Ward closures may force mental health patients into out of area Christmas

Photo: Dominic Lipinski/PA Wire

People needing mental health care may have to spend Christmas out of the area - Credit: PA

People in urgent need of mental health treatment may be forced to spend Christmas away from their families as it has emerged two closed wards are unlikely re-open this year.

Hellesdon Hospital's Rollesby ward, which houses a psychological intensive care unit (PICU) has been closed since March for a £60,000 project to repair damage and had been expected to re-open in December.

And the Dragonfly unit in Lowestoft, home to 10 specialist beds for young people, was closed to new patients in August.

But on Thursday, the board of directors of the Norfolk and Suffolk NHS Foundation Trust (NSFT) heard that neither ward is expected to re-open in the immediate future, meaning patients needing beds around Christmas may have to spend the festive period out of area.

Updating members on the Rollesby ward, acting chief operating officer Amy Eagle said: "The building work [in Rollesby] is still scheduled to be completed towards the end of December, but reopening depends on having the right training and safety precautions in place [to operate it]."

The repairs to the ward had previously been delayed due to a national shortage of building supplies.

Dr Dan Dalton, chief medical officer at Norfolk and Suffolk NHS Foundation Trust, says there has been a big increase in...

Dan Dalton, chief medical officer of NSFT - Credit: Angela Sharpe Photography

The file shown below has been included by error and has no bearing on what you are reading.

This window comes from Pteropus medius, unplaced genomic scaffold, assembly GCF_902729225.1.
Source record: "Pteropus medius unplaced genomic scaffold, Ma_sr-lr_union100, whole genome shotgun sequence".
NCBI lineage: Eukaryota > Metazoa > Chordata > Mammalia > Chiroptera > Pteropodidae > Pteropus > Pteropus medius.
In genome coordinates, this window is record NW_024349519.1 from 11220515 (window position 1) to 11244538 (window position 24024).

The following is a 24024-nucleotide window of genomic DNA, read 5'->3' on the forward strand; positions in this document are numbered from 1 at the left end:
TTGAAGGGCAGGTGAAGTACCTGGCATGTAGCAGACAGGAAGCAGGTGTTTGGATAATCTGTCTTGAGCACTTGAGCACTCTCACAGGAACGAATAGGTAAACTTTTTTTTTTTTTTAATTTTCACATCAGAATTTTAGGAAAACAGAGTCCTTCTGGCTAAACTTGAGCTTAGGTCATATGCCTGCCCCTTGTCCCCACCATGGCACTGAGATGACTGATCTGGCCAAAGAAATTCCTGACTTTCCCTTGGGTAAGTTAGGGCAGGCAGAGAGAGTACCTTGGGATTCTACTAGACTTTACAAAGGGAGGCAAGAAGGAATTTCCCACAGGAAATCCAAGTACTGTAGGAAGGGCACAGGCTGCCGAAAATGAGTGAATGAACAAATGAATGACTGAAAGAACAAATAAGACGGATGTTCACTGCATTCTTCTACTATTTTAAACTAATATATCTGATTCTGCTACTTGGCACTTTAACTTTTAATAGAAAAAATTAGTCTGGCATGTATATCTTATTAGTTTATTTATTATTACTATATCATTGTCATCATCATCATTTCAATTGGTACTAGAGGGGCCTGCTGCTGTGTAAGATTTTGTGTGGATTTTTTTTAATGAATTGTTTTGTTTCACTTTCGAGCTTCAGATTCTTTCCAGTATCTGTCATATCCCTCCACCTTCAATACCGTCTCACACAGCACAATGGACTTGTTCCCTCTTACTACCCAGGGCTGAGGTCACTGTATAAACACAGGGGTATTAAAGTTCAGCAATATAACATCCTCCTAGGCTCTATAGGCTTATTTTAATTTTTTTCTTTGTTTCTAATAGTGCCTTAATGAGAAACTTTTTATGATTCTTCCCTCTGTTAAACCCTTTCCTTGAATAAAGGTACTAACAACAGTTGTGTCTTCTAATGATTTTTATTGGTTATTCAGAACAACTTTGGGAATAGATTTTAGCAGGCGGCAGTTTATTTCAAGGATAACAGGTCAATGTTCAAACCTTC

Meanwhile, chief medical officer Dan Dalton said the Dragonfly unit had stopped admitting new patients as a specialist psychiatrist employed on the ward had been deployed elsewhere in the Trust.

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A number of patients who were on the ward when it closed to new admissions are still being cared for in the unit in Lowestoft.

Emma Corlett, who has worked as a mental health nurse in Norwich for 14 years, and is media spokesma

Emma Corlett, of Norfolk County Council

Emma Corlett, who until the role was discontinued served as mental health champion for Norfolk County Council, said: "Staffing pressures continue in what seems like every part of the service. There are simply not enough staff for the number of people who need care and treatment.

"This is unsafe as sadly too many recent tragedies have shown us.

"There is a risk of further bed closures on safety grounds due to lack of a psychiatrist to cover the ward - a basic minimum requirement.

"Mental health services need urgent investment, support to stop exhausted staff leaving and a management team up to the job of keeping people safe and holding honest conversations with the community they serve. Sadly I don't see any of that happening soon."